Two years after freezing in-state tuition for UT-Austin students, the UT System Board of Regents approved tuition increases for out-of-state undergraduate students at the University and tabled the discussion on in-state tuition on Wednesday.
Beginning in the fall 2014 semester, there will be a 2.6 percent increase for out-of-state students’ tuition. Along with that increase, President William Powers Jr. and Andrew Clark, former President of College Councils, also proposed a 2.13 percent increase for in-state undergraduate tuition in a presentation to the board at the meeting. The board decided not to vote on the increase to in-state tuition until its meeting on May 20. At that meeting, the regents will also discuss increases for the University's guaranteed tuition plan.
System Chancellor Francisco Cigarroa and board Chairman Paul Foster both said they want to find alternate sources of recurring revenue instead of raising in-state tuition. Foster said the board would try to direct money from the Permanent University Fund — a public endowment of land in west Texas — to each institution, rather than increasing in-state tuition.
“There are ways that we can work within the rules and within the law, obviously, in order to try to direct funds in the right way,” Foster said. “But, it’s complicated. We’re going to work on that over the next week and make sure everybody gets their questions answered.
After the meeting, Foster said the board’s decision was influenced by a letter Gov. Rick Perry sent to him Wednesday morning. In the letter, Perry asked the board to consider alternative options to tuition increases, such as using money from the Permanent University Fund.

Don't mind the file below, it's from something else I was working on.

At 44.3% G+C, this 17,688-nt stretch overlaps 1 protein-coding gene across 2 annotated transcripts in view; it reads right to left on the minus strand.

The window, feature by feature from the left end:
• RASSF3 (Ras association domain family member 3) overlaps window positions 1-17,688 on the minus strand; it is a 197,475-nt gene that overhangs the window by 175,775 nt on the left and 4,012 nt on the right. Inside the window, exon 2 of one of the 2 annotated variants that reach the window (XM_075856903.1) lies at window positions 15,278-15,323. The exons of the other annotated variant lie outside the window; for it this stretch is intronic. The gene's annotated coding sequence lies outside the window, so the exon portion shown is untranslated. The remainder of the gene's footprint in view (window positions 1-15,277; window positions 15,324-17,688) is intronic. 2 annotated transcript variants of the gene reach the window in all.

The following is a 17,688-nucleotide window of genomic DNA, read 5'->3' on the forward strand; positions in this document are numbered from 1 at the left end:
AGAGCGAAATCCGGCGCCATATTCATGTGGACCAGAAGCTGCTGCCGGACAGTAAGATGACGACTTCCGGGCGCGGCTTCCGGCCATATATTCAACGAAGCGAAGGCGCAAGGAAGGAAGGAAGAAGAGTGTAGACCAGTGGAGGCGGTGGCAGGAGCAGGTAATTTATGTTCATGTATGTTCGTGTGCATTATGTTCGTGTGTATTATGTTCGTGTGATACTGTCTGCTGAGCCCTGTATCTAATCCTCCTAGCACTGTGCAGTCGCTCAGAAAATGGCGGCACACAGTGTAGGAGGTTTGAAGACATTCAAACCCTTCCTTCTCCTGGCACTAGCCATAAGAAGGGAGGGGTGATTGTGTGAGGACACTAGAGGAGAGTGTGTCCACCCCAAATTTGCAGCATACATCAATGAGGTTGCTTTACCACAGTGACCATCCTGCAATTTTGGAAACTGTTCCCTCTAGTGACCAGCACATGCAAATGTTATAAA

Foster said finding recurring revenue streams — other than increasing in-state tuition — will help improve faculty retention and recruitment rates at the various System institutions.
“This time around, that’s one of the things that we are determined to do — make sure whatever mechanism we come up [with] for funding, that it is recurring,” Foster said.
During his presentation to the board, Powers said the University’s tuition would still be lower compared to most peer institutions, despite proposed increases.
“Under this proposal, UT-Austin would continue to be at the low end of our university peer group,” Powers said. “We also deliver very high quality undergraduate education with very low expenditures for students.”
Clark, an international relations and global studies senior, said after the meeting he was pleased the board was focused on lowering costs, even though he said he would have liked to see a conclusion to the discussion.
“I personally think it’s a little unfortunate that everyone was there and ready and they presented their proposals — all nine academic campuses,” Clark said. “I’m hopeful [the board] will be able to identify sources of recurring revenue that would match what could be generated from tuition dollars...If we can get the same outcome or a better outcome without increasing tuition, then that’s great.”
In fall 2013, Clark and two other student officials formed a committee to develop the University's tuition proposal. According to Clark, the three-person committee was used in place of a full-sized panel of students, faculty and administrators because the board sent proposal instructions too late into the semester to accommodate it. The committee initially recommended a 3.6 percent tuition increase for out-of-state students and no increase for in-state students.
After the regents issued revised instructions to the University in February, an expanded committee of seven student leaders developed a new tuition proposal. The committee recommended a 2.6 percent increase for all undergraduate students. Clark said the board lowered the in-state tuition increase to 2.13 percent before Wednesday’s meeting. Both proposals did not recommend any changes in graduate student tuition.
Mukund Rathi, computer science junior, addressed the regents after Powers and Clark presented the University's proposal. Rathi, who also encouraged the regents to use at the Permanent University Fund to offset the tuition increases, said the student input process at UT was not inclusive.
“UT has not made a serious attempt to get student input,” Rathi said. “Only ten students not in these legislative bodies had a chance to speak and every single one of these students spoke against the tuition hikes.”
Additional reporting by Nicole Cobler.